A February 28, 2010 article in the Canadian Arctic weekly Nunatsiaq News announced the possibility of establishing permanent veterinary service in Nunavik by 2012. Currently communities receive minimal veterinary service, such as vaccinations, during a rare visit from a volunteer vet or by access to free telephone information by calling the University of Montreal's Veterinary College. Sometimes dog owners might send an animal to Montreal for treatment – a huge expense. But much more local services beyond some vaccinations are needed and much desired by Nunavik residents, including spays and castrations as well as treatment of traumatic injuries. Dog team owners in particular see a growing need for a full range of services. One musher, Harry Okpik, has been trained to administer vaccinations and is now the go-to person in his community to do the procedure. But even Okpik acknowledges a growing need for hands-on professional veterinary services, "Veterinary care is very important if you want to maintain healthy dogs," he said. "I’ve been attached to dogs for many years… and it's important for an owner to be able to identify what is wrong with their dog."
Dr. Cecile Aenishaenslin, with the University of Montreal's faculty of veterinary medicine, is helping to develop a program. She says that staffing and funding are the main obstacles needed to be overcome in order to make Nunavik-wide veterinary service permanently available.
Call for Greater Inuit Dog Recognition
In the January 5, 2010 issue of Nunatsiaq News Online, Peter Irniq, who has held many offices in government and Inuit organizations, asked that Inuit Sled Dogs "be formally recognized within the Inuit homelands for their contribution in helping Inuit survive for thousands of years. Inuit organizations can be the strength behind this initiative."
World Wide Media Attention on the Inuit Dog
Because the G-7 Finance summit was held in Iqaluit, Nunavut, Canada in early February, a picture of a team in harness, correctly identified as Inuit Sled Dogs, appeared in the media throughout North America, Europe and elsewhere around the globe.
A New Theory on Migration of Ancient Arctic People
In The Northern World: AD 900 to 1400 (University of Utah Press, 2009; ISBN 978-0-87480-955-8), co-editor and Canadian archaeologist, Robert McGhee, has proposed a radical new theory that the ancient Inuit migration across the Canadian Arctic all the way to Greenland happened in just a few years and not centuries, as has been traditionally believed. The stated motivation for this rapid transcontinental passage was word of a meteor composed of iron ore that landed in Greenland's Cape York. The story was reported in the Vancouver Sun on February 8, 2010.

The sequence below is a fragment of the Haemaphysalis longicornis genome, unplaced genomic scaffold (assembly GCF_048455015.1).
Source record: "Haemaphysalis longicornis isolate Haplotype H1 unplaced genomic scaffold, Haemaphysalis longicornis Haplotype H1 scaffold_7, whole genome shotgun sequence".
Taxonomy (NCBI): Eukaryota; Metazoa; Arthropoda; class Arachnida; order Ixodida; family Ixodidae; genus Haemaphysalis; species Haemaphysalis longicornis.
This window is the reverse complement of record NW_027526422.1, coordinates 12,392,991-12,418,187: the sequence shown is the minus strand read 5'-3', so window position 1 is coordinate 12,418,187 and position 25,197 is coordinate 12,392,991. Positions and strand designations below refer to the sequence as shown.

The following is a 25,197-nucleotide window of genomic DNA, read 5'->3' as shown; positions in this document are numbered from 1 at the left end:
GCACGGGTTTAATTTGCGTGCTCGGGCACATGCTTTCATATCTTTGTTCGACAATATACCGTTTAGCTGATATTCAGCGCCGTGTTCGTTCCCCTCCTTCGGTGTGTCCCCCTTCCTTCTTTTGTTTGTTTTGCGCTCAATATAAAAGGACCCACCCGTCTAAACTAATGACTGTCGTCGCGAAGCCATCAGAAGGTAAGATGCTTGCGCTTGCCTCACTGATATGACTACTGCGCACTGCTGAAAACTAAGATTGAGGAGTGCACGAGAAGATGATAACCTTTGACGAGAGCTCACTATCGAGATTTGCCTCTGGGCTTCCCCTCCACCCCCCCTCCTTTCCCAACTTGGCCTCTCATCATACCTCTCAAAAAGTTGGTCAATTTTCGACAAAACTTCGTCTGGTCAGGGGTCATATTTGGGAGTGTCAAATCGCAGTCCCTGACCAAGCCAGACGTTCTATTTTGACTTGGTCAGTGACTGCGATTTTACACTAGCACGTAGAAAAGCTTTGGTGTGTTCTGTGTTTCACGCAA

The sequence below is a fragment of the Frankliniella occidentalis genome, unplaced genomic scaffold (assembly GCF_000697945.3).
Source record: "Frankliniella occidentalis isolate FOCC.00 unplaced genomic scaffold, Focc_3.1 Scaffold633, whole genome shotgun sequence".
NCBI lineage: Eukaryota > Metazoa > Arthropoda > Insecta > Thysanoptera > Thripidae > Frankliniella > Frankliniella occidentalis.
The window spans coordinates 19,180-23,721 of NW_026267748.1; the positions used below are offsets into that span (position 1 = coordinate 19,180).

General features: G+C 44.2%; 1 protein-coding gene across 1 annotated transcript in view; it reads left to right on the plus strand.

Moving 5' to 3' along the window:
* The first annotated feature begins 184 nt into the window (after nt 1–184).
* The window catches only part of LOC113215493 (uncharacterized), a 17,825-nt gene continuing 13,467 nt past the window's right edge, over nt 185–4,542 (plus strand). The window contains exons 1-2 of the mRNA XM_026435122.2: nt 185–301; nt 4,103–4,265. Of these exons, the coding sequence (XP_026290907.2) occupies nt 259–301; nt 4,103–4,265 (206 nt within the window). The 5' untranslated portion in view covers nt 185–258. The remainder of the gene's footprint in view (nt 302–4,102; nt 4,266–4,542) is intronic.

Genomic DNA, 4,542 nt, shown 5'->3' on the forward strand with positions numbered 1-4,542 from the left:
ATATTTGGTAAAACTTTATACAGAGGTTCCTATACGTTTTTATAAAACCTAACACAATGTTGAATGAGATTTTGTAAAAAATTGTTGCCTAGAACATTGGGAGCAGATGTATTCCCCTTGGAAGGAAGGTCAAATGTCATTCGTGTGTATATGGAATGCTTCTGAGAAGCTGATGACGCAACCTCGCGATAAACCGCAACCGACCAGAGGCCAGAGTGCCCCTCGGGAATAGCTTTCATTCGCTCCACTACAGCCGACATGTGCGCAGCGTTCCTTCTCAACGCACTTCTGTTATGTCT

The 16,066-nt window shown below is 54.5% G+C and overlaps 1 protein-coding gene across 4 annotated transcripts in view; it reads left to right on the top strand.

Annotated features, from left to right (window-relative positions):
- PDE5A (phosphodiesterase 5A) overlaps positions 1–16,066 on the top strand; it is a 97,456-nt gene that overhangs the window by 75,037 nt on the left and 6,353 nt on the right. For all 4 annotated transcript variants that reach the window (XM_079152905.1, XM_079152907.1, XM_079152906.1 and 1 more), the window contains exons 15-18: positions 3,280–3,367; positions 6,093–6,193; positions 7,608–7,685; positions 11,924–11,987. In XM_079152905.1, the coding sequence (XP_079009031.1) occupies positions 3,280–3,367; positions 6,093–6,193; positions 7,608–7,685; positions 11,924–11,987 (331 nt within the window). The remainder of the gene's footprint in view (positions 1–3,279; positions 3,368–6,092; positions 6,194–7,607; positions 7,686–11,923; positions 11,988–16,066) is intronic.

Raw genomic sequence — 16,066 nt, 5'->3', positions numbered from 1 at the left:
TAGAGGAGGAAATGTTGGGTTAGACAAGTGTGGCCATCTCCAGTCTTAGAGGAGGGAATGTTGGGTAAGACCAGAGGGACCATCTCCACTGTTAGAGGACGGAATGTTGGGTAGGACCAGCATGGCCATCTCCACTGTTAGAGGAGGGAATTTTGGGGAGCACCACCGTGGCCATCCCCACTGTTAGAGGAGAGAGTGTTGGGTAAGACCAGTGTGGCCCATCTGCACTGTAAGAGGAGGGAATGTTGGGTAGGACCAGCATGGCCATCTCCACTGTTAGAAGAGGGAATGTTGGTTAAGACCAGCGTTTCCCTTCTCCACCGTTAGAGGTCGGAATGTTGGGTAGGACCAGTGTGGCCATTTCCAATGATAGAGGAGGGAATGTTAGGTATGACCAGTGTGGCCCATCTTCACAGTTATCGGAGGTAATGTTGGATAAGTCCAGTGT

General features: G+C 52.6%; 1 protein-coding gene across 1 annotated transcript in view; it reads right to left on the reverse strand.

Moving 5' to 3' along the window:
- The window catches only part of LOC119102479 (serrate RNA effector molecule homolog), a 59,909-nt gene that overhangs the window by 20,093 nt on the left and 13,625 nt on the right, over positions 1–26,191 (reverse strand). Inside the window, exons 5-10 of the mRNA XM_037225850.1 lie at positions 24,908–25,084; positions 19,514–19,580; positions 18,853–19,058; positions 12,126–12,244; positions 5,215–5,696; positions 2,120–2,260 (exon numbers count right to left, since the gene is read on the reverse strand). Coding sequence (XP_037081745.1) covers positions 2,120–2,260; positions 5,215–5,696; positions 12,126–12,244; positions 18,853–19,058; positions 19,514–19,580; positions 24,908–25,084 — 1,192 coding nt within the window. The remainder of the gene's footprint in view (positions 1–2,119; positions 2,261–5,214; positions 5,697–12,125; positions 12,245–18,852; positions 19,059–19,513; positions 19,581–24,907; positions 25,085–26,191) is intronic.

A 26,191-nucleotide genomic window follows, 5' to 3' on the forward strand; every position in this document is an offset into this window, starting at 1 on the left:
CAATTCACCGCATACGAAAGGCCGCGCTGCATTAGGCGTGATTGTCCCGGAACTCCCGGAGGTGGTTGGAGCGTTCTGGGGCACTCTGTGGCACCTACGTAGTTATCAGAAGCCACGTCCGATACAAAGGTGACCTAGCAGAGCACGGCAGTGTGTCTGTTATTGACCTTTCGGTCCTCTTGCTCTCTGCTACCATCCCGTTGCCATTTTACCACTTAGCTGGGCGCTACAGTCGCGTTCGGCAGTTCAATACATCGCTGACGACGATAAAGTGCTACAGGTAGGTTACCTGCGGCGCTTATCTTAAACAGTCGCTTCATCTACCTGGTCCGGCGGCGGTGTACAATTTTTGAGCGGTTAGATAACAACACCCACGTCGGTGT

Ken MacRury, who wrote his Master’s thesis on the Inuit Dog stated, "The dog would have been invaluable in the rapid travel if McGee's theory is correct. The dog for spring travel and the umiak/qayaq for summer travel would have allowed the Thule people to cover the distance in a few years, even given that they would have been traveling as family units with women and children. That would have ensured that the dog would not have had time to adjust/change to meet different conditions encountered en route and that would have ensured a very uniform breed from Alaska to Greenland. An interesting new approach to the Thule spread across the Arctic."
DNA Analysis of a Member of the Extinct Saqqaq Culture
Scientists have extracted DNA from the hair of a four-thousand-year-old Greenlander, whom they named "Inuk", believed to be a member of the now extinct Saqqaq culture. The process of gene sequencing, the first time this has been performed on an ancient human, revealed that Inuk's origins were from Siberia about five-and-a-half millennia ago. The study "Ancient human genome sequence of an extinct Palaeo-Eskimo" appeared in the February 11, 2010 issue of Nature. Detailed reports in lay (non-technical) language, including an artist rendition of what Inuk may have looked like, can be found on the world wide web at National Geographic Daily News, "Face of Ancient Human Drawn from Hair's DNA"; Cosmic Log, "Hairs Trace Human History; and in the New York Times, "Ancient Man in Greenland Has Genome Decoded".